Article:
Good op-ed in today's Washington Post entitled "The Unlearned Lessons of Abu Ghraib." The author, Christopher Graveline, was an Army JAG officer who participated in the prosecution of 10 soldiers for detainee abuse at the Abu Ghraib prison. Graveline writes:
President Bush has signed into law Congress's latest attempt to clarify our country's position on proper treatment of detainees and the boundaries of legitimate interrogation techniques. Unfortunately, this legislation demonstrates that both the administration and Congress have failed to learn important lessons from what Bush described as the "biggest mistake that's happened so far" in Iraq: the detainee abuses at Abu Ghraib.
By dissociating potential criminal responsibility from overly aggressive interrogation practices that could be classified as "minor" breaches of the Geneva Conventions, and setting up a situation in which different interrogation practices can be used by our military and the CIA, our national leadership has ensured more abuse scandals. ...
The new law grants too much latitude in an area where precision and oversight are critical. If confusion reigned in Washington during the past several weeks over whether waterboarding or other, "harsher" techniques would be permissible under the legislation, imagine the results when our agents and service members are faced with the same question halfway around the world and years removed from this debate -- especially if the threat of criminal responsibility is gone.
To illustrate that point, compare Scenario A with Scenario B below.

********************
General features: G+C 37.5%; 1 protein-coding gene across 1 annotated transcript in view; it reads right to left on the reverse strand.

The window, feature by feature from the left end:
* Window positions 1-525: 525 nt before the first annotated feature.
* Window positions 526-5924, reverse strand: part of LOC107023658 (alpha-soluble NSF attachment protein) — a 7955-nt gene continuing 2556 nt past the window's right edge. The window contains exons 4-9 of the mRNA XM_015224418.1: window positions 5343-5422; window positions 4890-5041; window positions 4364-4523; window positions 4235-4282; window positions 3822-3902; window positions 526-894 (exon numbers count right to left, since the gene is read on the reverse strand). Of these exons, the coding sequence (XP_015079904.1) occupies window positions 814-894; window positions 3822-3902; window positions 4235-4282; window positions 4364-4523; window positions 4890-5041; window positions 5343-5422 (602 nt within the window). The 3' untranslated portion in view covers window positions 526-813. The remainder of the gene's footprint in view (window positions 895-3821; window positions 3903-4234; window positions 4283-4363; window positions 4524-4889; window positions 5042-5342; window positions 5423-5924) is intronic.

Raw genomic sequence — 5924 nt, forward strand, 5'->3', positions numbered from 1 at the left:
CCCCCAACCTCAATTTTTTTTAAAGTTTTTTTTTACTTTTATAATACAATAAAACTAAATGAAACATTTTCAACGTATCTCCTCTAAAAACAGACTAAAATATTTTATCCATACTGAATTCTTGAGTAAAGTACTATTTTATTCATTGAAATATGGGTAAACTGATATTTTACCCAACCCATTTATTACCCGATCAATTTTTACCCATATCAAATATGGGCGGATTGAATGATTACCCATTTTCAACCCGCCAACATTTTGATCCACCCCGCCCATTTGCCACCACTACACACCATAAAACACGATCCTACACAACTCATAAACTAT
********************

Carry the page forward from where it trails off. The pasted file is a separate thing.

Scenario A: This is a random misdeed by U.S. personnel and it is illegal.
In this scenario, the man under the hood is a prisoner in U.S. custody. But this is a rogue operation against the prisoner that was not authorized by the president. Incidents like this will be investigated--and whoever did this will face prosecution.
Scenario B: This is Long-time standing and it is permissible.
In this scenario, the man under the hood is also a prisoner in U.S. custody. Long-time standing is an interrogation technique reportedly used by the CIA. And President Bush says the Military Commission Act will revive the CIA program. Thus, if this tactic was indeed authorized by the president, there is no need for any investigation in this scenario. The American interrogators were just doing their job.
This Washington Post editorial sums it up well. President Bush alludes to "tough tactics," but he will not publicly identify what will be done. Bottom line: tough tactics will be used--and then there will be more media reports of torture, and then, in response, the administration will restate its opposition to torture. The Military Commission Act has done little to clarify the rules and to settle the controversy surrounding the treatment of prisoners in U.S. custody.